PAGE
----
This electoral reality will provide a face-saving offramp for both Beijing and Washington, creating space for the Speaker’s Taiwan solidarity trip to go forward while softening the political blow to the CCP.

It should be noted that a visit by Speaker Pelosi to Taiwan would not constitute a change to the United States’ Taiwan or One China policies. Nor would Ms. Pelosi be the first US House Speaker to visit the east Asian island state. (Newt Gingrich visited Taipei in 1997 while serving as Speaker.)

Nonetheless, some in China’s authoritarian system likely have difficulty understanding how a prominent politician like Speaker Pelosi does not have President Biden’s support for visiting Taiwan. After all, in non-democratic governments there are no separations of political powers and it would be unthinkable for a senior official like Ms. Pelosi to make such a high stakes visit without approval from top leadership.

More broadly, during this time of fraught US-China ties and increasing threats to Taiwan’s security, it is important that Washington stand up for important principles while working with Beijing to strike a balance so the relationship does not get out of control. Both sides need to find ways to get back to a place where relations can be handled effectively.

At present, trust between both sides is low and there are little means to manage risk between the two powers.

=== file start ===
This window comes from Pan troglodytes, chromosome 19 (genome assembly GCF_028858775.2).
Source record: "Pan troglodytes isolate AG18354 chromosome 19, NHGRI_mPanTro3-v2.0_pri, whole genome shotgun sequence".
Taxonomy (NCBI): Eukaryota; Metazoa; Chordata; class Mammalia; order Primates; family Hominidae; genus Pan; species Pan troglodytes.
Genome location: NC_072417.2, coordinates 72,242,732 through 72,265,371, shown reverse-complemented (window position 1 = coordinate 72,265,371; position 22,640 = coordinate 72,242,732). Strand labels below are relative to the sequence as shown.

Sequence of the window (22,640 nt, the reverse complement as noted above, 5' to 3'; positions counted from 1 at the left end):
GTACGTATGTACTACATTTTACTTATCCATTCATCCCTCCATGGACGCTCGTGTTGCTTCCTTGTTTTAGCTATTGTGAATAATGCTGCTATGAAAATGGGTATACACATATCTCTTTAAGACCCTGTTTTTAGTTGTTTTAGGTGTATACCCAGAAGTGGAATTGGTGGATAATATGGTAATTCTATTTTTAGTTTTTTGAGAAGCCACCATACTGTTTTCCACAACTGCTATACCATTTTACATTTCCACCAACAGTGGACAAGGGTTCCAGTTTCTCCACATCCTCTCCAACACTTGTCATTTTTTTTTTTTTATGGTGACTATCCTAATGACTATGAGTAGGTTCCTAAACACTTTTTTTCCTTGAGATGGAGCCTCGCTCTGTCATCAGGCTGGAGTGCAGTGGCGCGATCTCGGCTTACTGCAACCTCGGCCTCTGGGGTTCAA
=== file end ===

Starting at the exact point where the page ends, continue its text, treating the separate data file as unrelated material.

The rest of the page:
As former Australian Prime Minister Kevin Rudd argues in his new book, The Avoidable War, Washington and Beijing need to establish guardrails to the US-China relationship for purposes of averting war and managing the relationship more constructively.

Going forward, crises will continue to arise between the US and China. Speaker Pelosi’s plans to visit Taiwan in August is the latest iteration. How American and Chinese leaders handle this current challenge is a test in this chapter of difficult Sino-American relations.

A late November trip to Taipei by the then-lame duck Speaker will both save face for Xi and serve as a strong demonstration of American commitment to Taiwan’s democracy and people. If handled properly, it will also show both sides’ commitment to maintaining stability and developing shared understanding of doctrine. 

About the Author
Ted Gover, Ph.D. (Twitter: @TedGover) is Associate Clinical Professor and Director of the Tribal Administration Program at Claremont Graduate University, a program focusing on Tribal law, management, economic development and intergovernmental relations. Over the years Ted has taught courses on politics for Central Texas College US Marine Corps Base Camp Pendleton, and has served as an advisor to the Simon Wiesenthal Center and its world-renowned Museum of Tolerance, helping to coordinate and support their initiatives in Asia. Additionally, Ted has worked on behalf of a number of Native American Tribes on issues ranging from Tribal sovereignty, economic diversification, healthcare and education, and he writes occasionally on American politics and foreign policy. Ted is a graduate of Claremont McKenna College, Claremont Graduate University and Soka University in Tokyo.